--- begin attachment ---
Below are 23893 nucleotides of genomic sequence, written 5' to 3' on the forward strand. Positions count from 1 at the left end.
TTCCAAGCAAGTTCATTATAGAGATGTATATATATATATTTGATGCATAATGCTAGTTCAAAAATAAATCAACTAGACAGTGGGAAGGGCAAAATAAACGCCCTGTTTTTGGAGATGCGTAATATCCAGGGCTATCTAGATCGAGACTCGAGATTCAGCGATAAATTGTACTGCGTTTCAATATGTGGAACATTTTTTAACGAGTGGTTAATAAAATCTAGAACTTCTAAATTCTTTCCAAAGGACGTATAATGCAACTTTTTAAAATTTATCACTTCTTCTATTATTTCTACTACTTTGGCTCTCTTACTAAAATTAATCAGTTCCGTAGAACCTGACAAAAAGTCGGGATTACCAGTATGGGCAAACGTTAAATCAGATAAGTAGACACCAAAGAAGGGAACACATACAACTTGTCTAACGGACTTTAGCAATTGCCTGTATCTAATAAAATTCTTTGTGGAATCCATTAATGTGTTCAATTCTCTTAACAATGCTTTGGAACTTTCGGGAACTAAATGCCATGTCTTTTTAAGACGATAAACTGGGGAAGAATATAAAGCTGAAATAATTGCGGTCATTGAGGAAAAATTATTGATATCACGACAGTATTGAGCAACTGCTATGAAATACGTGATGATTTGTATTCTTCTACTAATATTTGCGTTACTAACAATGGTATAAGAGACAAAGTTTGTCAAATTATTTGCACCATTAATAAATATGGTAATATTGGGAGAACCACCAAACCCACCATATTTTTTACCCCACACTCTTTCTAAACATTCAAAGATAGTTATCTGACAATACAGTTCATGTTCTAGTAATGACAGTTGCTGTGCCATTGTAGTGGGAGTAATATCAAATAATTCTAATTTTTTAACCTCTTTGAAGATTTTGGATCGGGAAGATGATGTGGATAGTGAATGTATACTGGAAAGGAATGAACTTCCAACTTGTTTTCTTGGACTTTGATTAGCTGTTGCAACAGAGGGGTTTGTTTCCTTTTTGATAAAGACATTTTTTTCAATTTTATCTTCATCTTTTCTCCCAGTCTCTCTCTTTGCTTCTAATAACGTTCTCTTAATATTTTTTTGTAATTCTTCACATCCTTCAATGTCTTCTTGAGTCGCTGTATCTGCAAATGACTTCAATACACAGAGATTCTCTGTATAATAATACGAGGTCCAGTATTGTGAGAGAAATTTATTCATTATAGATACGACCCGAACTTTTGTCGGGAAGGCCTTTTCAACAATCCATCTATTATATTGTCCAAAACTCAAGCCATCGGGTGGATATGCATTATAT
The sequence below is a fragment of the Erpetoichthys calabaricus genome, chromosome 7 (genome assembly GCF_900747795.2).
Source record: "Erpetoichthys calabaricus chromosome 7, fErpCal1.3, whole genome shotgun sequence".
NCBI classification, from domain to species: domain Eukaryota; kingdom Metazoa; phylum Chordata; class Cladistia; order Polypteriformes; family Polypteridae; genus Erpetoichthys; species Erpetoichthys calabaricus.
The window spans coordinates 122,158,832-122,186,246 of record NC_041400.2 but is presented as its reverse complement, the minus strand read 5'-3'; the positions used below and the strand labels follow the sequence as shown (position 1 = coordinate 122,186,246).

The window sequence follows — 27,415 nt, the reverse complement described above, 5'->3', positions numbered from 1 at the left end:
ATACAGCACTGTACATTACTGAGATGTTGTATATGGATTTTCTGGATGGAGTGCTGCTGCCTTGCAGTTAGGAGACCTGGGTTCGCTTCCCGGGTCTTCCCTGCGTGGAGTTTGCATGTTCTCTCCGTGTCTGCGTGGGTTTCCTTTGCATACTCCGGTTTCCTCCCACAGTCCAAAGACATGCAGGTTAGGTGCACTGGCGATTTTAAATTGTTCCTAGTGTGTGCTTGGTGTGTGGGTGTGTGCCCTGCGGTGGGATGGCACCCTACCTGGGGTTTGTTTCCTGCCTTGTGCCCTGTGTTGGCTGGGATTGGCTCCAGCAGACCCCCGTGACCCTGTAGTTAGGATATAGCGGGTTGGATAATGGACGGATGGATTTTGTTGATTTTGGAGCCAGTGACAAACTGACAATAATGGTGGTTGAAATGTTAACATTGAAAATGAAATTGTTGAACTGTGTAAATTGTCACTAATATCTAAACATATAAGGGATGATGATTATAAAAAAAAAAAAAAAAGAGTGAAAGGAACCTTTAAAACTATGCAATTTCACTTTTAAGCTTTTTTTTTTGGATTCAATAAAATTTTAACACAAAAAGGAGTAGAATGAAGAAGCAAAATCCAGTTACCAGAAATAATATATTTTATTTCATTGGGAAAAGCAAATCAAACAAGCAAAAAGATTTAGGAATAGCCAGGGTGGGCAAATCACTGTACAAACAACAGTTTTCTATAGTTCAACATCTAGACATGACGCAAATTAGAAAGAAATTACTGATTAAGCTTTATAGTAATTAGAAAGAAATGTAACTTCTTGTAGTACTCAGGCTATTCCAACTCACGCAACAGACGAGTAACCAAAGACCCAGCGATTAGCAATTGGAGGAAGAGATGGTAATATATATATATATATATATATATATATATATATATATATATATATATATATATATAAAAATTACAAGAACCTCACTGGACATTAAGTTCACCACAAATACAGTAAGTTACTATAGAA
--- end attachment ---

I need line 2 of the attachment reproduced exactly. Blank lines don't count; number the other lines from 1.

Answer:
TTCCAAGCAAGTTCATTATAGAGATGTATATATATATATTTGATGCATAATGCTAGTTCAAAAATAAATCAACTAGACAGTGGGAAGGGCAAAATAAACGCCCTGTTTTTGGAGATGCGTAATATCCAGGGCTATCTAGATCGAGACTCGAGATTCAGCGATAAATTGTACTGCGTTTCAATATGTGGAACATTTTTTAACGAGTGGTTAATAAAATCTAGAACTTCTAAATTCTTTCCAAAGGACGTATAATGCAACTTTTTAAAATTTATCACTTCTTCTATTATTTCTACTACTTTGGCTCTCTTACTAAAATTAATCAGTTCCGTAGAACCTGACAAAAAGTCGGGATTACCAGTATGGGCAAACGTTAAATCAGATAAGTAGACACCAAAGAAGGGAACACATACAACTTGTCTAACGGACTTTAGCAATTGCCTGTATCTAATAAAATTCTTTGTGGAATCCATTAATGTGTTCAATTCTCTTAACAATGCTTTGGAACTTTCGGGAACTAAATGCCATGTCTTTTTAAGACGATAAACTGGGGAAGAATATAAAGCTGAAATAATTGCGGTCATTGAGGAAAAATTATTGATATCACGACAGTATTGAGCAACTGCTATGAAATACGTGATGATTTGTATTCTTCTACTAATATTTGCGTTACTAACAATGGTATAAGAGACAAAGTTTGTCAAATTATTTGCACCATTAATAAATATGGTAATATTGGGAGAACCACCAAACCCACCATATTTTTTACCCCACACTCTTTCTAAACATTCAAAGATAGTTATCTGACAATACAGTTCATGTTCTAGTAATGACAGTTGCTGTGCCATTGTAGTGGGAGTAATATCAAATAATTCTAATTTTTTAACCTCTTTGAAGATTTTGGATCGGGAAGATGATGTGGATAGTGAATGTATACTGGAAAGGAATGAACTTCCAACTTGTTTTCTTGGACTTTGATTAGCTGTTGCAACAGAGGGGTTTGTTTCCTTTTTGATAAAGACATTTTTTTCAATTTTATCTTCATCTTTTCTCCCAGTCTCTCTCTTTGCTTCTAATAACGTTCTCTTAATATTTTTTTGTAATTCTTCACATCCTTCAATGTCTTCTTGAGTCGCTGTATCTGCAAATGACTTCAATACACAGAGATTCTCTGTATAATAATACGAGGTCCAGTATTGTGAGAGAAATTTATTCATTATAGATACGACCCGAACTTTTGTCGGGAAGGCCTTTTCAACAATCCATCTATTATATTGTCCAAAACTCAAGCCATCGGGTGGATATGCATTATAT